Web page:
Perry v. Perez

PETITIONER: Rick Perry, Governor of Texas et al.
RESPONDENT: Shannon Perez, et al.
LOCATION: The Radisson Hotel

DOCKET NO.: 11-713
DECIDED BY: Roberts Court (2010-2016)

CITATION: 565 US (2012)
GRANTED: Dec 09, 2011
ARGUED: Jan 09, 2012
DECIDED: Jan 20, 2012

Jose Garza - for the appellees
Paul D. Clement - for the appellants
Sri Srinivasan - Principal Deputy Solicitor General, Department of Justice, for the United States, as amicus curiae, supporting affirmance in part and vacatur in part

Facts of the case

The United States Census Bureau conducted a national census in 2010. In May and June of 2011, the Texas Legislature created a new electoral map based on changes in the state's population. Texas Governor Rick Perry signed the new map into law in July of 2011.

Under Section 5 of the Voting Rights Act of 1965, either the Justice Department or a special three-judge district court must approve new electoral maps before state officials may enact the map. Texas officials submitted its map to the three-judge court in Washington. The Washington court determined that state officials had used improper standards with respect to two districts. It further held that a three-judge panel in the United States District Court for the Western District of Texas must designate an interim redistricting plan for the 2012 election cycle.

The district court redrew 36 electoral districts. Governor Perry and other state officials appealed the district court's redistricting to the Supreme Court and requested that the Supreme Court stop the enactment of the lower court's new map. The Supreme Court granted the appeal and stopped the enactment of the lower court's new map until the Supreme Court could issue a further order on the matter.


Did the district court abuse its discretion under the Voting Rights Act when it redrew 36 electoral districts?

Media for Perry v. Perez

Audio Transcription for Oral Argument - January 09, 2012 in Perry v. Perez

John G. Roberts, Jr.:

We will hear argument next today in Case 11-713, Perry v. Perez and the consolidated cases.

Mr. Clement.

Paul D. Clement:

Mr. Chief Justice, and may it please the Court:

The judicial maps drawn here are truly remarkable.

They reflect the reality that the district court below lost sight of first principles.

The court repeatedly invoked the principle that these were only interim maps and not remedial maps, but that obscures the reality that a court has the authority to draw an election map, surely one of the most powerful judicial tools in the judicial arsenal, only if it is identifying specific statutory or constitutional violations or a substantial likelihood thereof.

Sonia Sotomayor:

Mr. Clement, section 5 says you can't draw new maps unless they have been precleared.

You can't put them into effect.

Paul D. Clement:


Sonia Sotomayor:

So the only thing that exists is old maps until you get the preclearance.

I don't see how we can give deference to an enacted new map, if section 5 says don't give it effect until its been precleared.

Paul D. Clement:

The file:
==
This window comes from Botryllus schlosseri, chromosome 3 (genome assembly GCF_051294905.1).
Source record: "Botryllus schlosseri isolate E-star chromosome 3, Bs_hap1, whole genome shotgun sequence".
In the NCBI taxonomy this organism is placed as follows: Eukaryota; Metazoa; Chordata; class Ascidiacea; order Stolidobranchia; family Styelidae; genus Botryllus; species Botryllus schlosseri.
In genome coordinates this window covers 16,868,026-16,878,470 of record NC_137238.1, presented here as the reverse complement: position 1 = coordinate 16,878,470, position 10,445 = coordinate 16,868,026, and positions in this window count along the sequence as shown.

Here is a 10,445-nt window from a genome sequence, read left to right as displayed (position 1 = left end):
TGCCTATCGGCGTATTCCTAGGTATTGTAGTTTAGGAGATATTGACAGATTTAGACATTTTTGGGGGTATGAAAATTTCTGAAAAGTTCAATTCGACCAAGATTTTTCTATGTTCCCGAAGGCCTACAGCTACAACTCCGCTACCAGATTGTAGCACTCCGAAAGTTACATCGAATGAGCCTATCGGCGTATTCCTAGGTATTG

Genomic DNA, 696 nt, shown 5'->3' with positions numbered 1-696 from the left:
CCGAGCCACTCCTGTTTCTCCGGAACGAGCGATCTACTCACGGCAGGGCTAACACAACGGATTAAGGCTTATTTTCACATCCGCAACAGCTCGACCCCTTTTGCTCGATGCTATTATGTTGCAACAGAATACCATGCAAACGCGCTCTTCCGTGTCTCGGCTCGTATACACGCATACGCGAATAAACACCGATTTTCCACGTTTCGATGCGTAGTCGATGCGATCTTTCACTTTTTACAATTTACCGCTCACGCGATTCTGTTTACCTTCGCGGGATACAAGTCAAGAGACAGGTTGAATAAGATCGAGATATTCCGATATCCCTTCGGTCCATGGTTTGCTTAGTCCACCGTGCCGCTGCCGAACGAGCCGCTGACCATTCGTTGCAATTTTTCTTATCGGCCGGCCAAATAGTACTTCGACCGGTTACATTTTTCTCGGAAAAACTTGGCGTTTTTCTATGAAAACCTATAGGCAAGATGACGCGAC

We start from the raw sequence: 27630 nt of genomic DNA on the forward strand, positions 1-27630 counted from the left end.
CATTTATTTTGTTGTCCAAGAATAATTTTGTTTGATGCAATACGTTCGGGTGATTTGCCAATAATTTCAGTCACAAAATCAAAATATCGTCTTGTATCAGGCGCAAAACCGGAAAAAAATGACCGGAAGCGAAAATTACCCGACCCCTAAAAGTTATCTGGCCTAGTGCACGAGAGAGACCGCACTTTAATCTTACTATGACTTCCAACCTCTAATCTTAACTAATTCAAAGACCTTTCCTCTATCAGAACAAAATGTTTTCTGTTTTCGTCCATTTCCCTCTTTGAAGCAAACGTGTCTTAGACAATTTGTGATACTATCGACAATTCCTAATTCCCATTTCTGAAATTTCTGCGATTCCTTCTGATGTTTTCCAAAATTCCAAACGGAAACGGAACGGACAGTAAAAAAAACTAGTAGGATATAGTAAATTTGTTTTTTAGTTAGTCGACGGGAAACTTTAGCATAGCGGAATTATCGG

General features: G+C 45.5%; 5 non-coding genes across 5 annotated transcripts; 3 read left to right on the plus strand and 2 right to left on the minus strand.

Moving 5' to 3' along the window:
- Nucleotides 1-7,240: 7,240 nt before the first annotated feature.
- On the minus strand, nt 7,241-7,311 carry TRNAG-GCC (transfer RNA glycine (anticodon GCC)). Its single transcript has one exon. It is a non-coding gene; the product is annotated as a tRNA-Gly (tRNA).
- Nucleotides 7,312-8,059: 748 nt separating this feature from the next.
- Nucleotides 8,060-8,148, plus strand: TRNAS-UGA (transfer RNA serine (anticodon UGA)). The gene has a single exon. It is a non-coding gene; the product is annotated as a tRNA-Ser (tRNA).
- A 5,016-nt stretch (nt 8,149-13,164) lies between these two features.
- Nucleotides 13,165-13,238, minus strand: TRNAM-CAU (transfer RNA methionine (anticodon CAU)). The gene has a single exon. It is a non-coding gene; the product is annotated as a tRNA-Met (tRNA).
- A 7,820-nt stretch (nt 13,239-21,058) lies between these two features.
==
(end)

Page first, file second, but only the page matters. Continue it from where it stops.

--Well, Justice Sotomayor, obviously section 5 is clear that the new map drawn by the Texas legislature, the new maps drawn by the Texas legislature, cannot take effect of their own force.

But that doesn't answer the question of whether a judge when having to impose a remedial map to address what all concede is a one-person, one-vote problem with the benchmark maps can look to the new maps which also remedy that same one-person, one-vote problem, for guidance.

And this Court in its--

Sonia Sotomayor:

But you are asking for more than for guidance.

You are asking for deference.

You are saying they have to start with the new map even though that map hasn't been approved.

Paul D. Clement:

--That's right, Your Honor.

Sonia Sotomayor:

Instead of starting, as the court below did, with the old map which had been approved.

Paul D. Clement:


We are, in fairness we are asking for it to be used as the starting point for drawing the new map, but that's because--

Sonia Sotomayor:

Doesn't that turn section 5 on its head?

Paul D. Clement:

--No, I don't think so, Your Honor, for a number of reasons.

One is that the obligation to go to the preclearance court or to go to the Attorney General remains fully in place.

So the only question is, what is going to inform the district court in Texas's exercise of remedial authority to remedy the one-person, one-vote problem with the remedial plans -- with the benchmark plans, rather.

Now, this Court from the very beginning of its reapportionment cases has emphasized the need to look for legislative guidance in order to inform the judicial exercise of solving that reapportionment problem; and the need to look to the new maps I think is most acute, of course, with the congressional maps, because the benchmark is -- is a fine map, but it's a map for 32 seats.

And Congress here -- the legislature of Texas has spoken as to how it would like to divide the new 36-seat allocation up, and it seems to be quite odd that the court would simply ignore that judgment when it could look to that as the starting point.

Ruth Bader Ginsburg:

It didn't ignore it.

It took it into account along with other plans.

My -- Mr. Clement, suppose the D.C. court that has exclusive authority over preclearance in mid-February denies preclearance.